Is Valve still censoring adult games on Steam?

Over a year has passed since Valve announced it would “allow everything” short of illegal and “straight-up trolling” content on the popular Steam game distribution platform. But some adult game makers are discovering there are a few apparent unstated exceptions to this policy.

Visual novel is the latest such game to apparently be pulled from the platform without warning this week.

The “eroge” visual-novel series, which was first listed on Steam last month, had all four episodes come down from the service late Tuesday, according to tracker SteamDB.

If Steam still had explicit standards against adult content, is definitely the kind of title you’d expect to be censored on the platform. The game’s overarching story about ninjas and demons fighting over the fate of a futuristic Tokyo society quickly devolves to a character being “captured and trained/transformed against their will into a sex slave,” according to one synopsis. Extreme scenes of nonconsensual sex and torture are apparently plentiful; Sankaku Gamer noted (NSFW) the game is known for its “colossal amount of rape scenes.”

While other uncensored adult games have found a home on Steam under Valve’s “allow everything” policy, isn’t the first erotic title to face problems on the service. In January, the developer behind puzzle-infused dating sim tweeted that it would be censoring the Steam version of the game because “Valve said it was fine, but it’s become quite clear since then that it’s not.” Visual novel was also removed from the platform in December, though it came back four months later with “a lot of the mature content… cut out,” according to one review.

But those and other removed Steam titles may have gotten in trouble for including children (or visually child-like characters) as romantic interests, possibly running afoul of child-pornography laws in the United States. That doesn’t seem to be an issue with , which focuses on adult characters. The use of rape as a plot point doesn’t push the content into the “illegal” bucket either, as countless examples across other media have shown.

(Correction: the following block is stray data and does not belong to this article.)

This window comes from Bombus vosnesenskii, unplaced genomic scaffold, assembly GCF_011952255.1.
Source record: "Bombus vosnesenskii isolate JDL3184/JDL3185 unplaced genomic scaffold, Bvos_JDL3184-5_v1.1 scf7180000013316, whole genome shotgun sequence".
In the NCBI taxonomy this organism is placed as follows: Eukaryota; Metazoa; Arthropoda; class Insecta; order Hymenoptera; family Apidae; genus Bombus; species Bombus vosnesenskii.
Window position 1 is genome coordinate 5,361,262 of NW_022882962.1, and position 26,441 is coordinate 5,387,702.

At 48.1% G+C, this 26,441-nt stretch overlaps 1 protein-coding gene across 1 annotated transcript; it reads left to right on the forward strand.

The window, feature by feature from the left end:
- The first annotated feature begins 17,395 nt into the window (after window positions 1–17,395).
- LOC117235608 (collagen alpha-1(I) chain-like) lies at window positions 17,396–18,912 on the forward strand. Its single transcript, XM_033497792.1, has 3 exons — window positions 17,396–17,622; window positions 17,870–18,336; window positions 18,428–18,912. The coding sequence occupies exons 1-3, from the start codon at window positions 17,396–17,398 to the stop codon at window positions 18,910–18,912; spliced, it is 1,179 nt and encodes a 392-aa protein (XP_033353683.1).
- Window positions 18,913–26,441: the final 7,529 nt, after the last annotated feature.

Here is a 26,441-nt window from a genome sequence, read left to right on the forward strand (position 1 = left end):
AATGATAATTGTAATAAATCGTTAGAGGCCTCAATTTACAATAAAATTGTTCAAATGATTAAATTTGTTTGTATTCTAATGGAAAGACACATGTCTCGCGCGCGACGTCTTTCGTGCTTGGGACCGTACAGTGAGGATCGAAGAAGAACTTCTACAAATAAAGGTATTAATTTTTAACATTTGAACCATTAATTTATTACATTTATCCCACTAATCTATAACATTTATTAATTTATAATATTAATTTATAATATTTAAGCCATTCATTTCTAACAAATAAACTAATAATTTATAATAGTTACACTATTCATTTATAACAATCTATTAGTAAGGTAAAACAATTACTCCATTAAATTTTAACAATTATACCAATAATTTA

And unlike —a slapdash visual novel that Valve removed from Steam amid controversy in March—it would be hard to argue that is “straight-up trolling” either. Since its original Japanese release in 2005, the game has inspired a number of sequels, spin-offs, anime and manga versions, and even a card-battle RPG.

Specialty site LewdGamer (extremely NSFW) went so far as to call the series a “[piece] of art that rise[s] above the rest as a face for the genre… a series that has grown into a flagship for both Lilith and eroge visual novels as a whole.” Explicit content or not, this is clearly a legitimate narrative work and not a crass attempt to troll for attention or controversy.

Groping for the line

Valve doesn’t have to allow this kind of adult content on Steam, of course, no matter how much of a “flagship” it is for the adult visual-novel subgenre. As recently as last May, in fact, the company took steps to remove similar erotic visual novels from Steam, reportedly holding up approvals until developers added black “censor” bars to certain in-game scenes.

But it was the backlash against those moderation decisions that seemed to lead to Valve’s decision, just one month later, to announce its current moderation policy, which “allow[s] everything onto the Steam store, except for things that we decide are illegal or straight-up trolling.” With that, Valve declared that it is “not the taste police,” as Valve’s Jan-Peter Ewert put it last June.

That’s a defensible position for an online storefront to take, even though it comes with an implicit value judgement on what kind of content Valve wants associated with its storefront. But taking a hands-off position on moderation requires of adult content that some might find objectionable. Failing that, at the very least it should mean clearly communicating why certain games are removed from the service and highlighting the line between what kinds of content are and are not allowable under the current rubric.

Valve hasn’t responded to Ars Technica’s request for comment on this issue, so we (like many adult game makers) are stuck acting like Kremlinologists guessing at the inner workings of Valve’s Moscow. For now, it seems that Valve will continue to “allow everything” in theory while still disallowing certain games in practice, without any clear standards to decipher those decisions.

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